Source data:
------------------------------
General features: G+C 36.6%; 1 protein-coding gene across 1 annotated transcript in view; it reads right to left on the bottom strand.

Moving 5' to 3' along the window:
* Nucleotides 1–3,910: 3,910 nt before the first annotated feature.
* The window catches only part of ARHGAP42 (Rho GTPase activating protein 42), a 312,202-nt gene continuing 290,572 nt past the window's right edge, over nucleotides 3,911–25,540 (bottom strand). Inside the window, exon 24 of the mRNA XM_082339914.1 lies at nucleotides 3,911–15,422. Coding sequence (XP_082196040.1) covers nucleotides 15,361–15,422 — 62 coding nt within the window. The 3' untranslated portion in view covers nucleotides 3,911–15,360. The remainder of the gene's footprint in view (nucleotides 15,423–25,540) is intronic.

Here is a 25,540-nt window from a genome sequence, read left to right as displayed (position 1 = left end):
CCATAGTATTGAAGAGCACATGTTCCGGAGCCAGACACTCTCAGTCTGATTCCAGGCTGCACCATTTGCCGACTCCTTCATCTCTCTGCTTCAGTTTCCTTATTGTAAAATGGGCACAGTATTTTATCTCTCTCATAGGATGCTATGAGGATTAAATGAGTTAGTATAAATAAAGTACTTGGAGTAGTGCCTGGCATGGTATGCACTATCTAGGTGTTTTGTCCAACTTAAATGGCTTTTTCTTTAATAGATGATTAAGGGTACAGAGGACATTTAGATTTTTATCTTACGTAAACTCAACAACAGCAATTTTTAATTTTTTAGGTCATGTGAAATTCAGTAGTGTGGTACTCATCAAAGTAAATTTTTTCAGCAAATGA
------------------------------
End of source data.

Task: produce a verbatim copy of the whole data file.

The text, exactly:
General features: G+C 36.6%; 1 protein-coding gene across 1 annotated transcript in view; it reads right to left on the bottom strand.

Moving 5' to 3' along the window:
* Nucleotides 1–3,910: 3,910 nt before the first annotated feature.
* The window catches only part of ARHGAP42 (Rho GTPase activating protein 42), a 312,202-nt gene continuing 290,572 nt past the window's right edge, over nucleotides 3,911–25,540 (bottom strand). Inside the window, exon 24 of the mRNA XM_082339914.1 lies at nucleotides 3,911–15,422. Coding sequence (XP_082196040.1) covers nucleotides 15,361–15,422 — 62 coding nt within the window. The 3' untranslated portion in view covers nucleotides 3,911–15,360. The remainder of the gene's footprint in view (nucleotides 15,423–25,540) is intronic.

Here is a 25,540-nt window from a genome sequence, read left to right as displayed (position 1 = left end):
CCATAGTATTGAAGAGCACATGTTCCGGAGCCAGACACTCTCAGTCTGATTCCAGGCTGCACCATTTGCCGACTCCTTCATCTCTCTGCTTCAGTTTCCTTATTGTAAAATGGGCACAGTATTTTATCTCTCTCATAGGATGCTATGAGGATTAAATGAGTTAGTATAAATAAAGTACTTGGAGTAGTGCCTGGCATGGTATGCACTATCTAGGTGTTTTGTCCAACTTAAATGGCTTTTTCTTTAATAGATGATTAAGGGTACAGAGGACATTTAGATTTTTATCTTACGTAAACTCAACAACAGCAATTTTTAATTTTTTAGGTCATGTGAAATTCAGTAGTGTGGTACTCATCAAAGTAAATTTTTTCAGCAAATGA